Horsemeat scandal shows that EU food safety system is ineffective - Russia's chief sanitary inspector

The Russian sanitary services will inspect retail chains for products containing horsemeat, which has caused a scandal in Europe, Russia's chief sanitary inspector Gennady Onishchenko told Interfax on Thursday.

"There don't seen to have been any direct supplies, but we have issued an order to check, and if such products are found they will be removed from retail chains," he said.

Onishchenko said Rospotrebnadzor has asked the EU Directorate-General for Health and Consumers to explain this situation.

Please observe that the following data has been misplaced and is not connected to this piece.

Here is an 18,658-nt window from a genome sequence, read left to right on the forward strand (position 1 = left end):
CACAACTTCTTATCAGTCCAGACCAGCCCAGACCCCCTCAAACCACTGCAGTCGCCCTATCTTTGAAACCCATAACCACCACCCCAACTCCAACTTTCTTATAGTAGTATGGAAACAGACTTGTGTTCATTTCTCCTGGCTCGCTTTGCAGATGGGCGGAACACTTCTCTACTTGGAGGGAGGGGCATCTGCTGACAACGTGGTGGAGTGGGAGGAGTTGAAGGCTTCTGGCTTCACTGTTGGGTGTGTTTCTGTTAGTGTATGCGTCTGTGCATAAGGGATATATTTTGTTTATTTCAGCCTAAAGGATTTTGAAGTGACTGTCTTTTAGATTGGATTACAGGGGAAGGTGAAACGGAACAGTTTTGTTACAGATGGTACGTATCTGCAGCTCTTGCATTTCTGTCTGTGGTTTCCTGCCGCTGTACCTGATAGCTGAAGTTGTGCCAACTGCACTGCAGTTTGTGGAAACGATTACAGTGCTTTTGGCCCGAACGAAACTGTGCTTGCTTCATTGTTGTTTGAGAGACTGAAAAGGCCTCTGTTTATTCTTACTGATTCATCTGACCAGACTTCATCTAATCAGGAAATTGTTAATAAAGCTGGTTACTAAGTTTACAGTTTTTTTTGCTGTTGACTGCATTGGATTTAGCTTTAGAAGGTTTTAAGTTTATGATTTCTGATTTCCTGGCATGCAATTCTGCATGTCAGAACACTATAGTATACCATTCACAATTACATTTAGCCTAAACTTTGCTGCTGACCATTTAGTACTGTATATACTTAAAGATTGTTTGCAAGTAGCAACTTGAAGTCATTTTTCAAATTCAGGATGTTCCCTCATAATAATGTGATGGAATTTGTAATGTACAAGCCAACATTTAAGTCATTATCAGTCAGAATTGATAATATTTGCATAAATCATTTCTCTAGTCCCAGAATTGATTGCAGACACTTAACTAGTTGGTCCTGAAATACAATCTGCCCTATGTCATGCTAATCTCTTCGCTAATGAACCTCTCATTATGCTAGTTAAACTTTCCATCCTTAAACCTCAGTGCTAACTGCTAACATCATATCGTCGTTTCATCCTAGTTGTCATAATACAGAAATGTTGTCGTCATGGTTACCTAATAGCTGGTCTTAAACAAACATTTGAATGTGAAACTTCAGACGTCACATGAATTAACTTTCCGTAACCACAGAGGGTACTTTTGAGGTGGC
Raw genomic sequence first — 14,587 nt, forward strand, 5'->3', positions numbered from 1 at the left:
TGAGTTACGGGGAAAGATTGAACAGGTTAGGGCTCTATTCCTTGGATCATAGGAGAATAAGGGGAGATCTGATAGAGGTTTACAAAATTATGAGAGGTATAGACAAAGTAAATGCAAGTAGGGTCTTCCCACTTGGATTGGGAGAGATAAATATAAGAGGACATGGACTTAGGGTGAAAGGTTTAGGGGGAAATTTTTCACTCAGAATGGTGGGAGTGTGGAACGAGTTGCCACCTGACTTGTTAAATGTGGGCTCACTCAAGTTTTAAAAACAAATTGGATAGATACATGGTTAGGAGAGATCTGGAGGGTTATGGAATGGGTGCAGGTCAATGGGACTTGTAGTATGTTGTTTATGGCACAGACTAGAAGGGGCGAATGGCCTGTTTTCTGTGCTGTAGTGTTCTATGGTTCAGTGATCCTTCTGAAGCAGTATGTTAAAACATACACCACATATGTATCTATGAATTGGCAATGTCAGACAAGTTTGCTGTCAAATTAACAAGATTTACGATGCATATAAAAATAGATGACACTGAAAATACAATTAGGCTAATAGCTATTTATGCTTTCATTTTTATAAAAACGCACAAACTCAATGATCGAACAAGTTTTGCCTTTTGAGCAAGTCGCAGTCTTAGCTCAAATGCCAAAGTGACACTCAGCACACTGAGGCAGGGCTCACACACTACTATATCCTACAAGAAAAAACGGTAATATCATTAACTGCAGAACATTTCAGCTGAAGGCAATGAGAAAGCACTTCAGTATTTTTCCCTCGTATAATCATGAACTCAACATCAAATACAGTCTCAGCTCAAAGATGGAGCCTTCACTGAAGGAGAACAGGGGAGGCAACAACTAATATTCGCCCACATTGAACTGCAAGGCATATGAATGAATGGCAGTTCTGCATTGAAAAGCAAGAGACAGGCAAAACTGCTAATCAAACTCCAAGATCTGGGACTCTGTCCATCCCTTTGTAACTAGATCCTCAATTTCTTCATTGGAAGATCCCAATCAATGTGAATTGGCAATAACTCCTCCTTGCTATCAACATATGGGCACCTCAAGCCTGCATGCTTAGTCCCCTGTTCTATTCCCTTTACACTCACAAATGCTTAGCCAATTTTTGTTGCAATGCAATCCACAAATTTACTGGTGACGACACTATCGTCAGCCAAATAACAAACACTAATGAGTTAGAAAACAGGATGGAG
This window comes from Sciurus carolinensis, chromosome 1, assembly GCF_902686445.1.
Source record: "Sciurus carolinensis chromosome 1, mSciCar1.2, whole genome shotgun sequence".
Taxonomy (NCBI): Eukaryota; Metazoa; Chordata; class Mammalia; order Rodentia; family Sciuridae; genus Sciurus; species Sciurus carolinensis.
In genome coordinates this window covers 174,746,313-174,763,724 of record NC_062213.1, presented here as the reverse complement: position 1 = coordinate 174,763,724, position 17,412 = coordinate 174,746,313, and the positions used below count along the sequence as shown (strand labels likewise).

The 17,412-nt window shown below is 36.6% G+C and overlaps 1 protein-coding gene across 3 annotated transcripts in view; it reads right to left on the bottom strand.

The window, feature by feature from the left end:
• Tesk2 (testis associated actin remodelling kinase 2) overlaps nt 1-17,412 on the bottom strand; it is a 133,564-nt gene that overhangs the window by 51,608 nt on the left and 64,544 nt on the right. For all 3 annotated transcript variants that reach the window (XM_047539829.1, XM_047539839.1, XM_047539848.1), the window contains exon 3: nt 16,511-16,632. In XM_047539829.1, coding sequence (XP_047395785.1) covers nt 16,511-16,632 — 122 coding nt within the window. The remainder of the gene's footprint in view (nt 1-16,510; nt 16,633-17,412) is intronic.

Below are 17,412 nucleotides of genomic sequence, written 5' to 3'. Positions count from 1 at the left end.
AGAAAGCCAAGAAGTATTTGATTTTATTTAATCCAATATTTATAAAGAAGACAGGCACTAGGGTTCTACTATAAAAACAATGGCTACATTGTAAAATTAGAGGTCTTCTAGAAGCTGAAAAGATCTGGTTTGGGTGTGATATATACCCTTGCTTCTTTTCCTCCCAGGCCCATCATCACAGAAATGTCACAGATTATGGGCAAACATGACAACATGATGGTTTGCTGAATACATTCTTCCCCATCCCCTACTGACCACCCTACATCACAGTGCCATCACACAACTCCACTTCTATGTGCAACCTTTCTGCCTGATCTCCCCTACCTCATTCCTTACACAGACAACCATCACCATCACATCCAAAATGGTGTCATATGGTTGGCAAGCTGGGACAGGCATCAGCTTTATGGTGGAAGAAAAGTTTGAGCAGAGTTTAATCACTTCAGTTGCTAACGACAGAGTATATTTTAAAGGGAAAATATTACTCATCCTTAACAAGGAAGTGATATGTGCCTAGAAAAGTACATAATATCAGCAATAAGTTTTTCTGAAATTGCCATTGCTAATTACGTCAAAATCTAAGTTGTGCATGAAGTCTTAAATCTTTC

"All these things once again confirm that the safety control system for food products in the EU and Western Europe is not working, although they are trying to teach us," Onishchenko said.

A scandal is now raging in Europe, where horsemeat was sold in the guise of beef.

"There are two aspects. Firstly, the sale of horsemeat disguised as beef hamburgers violated consumer rights, and that obviously constitutes deceit. Secondly, the drug phenylbutazone has been found in the meat. It is used in the treatment of horses. It's a carcinogenic drug and it poses a direct threat to human health," Onishchenko said.

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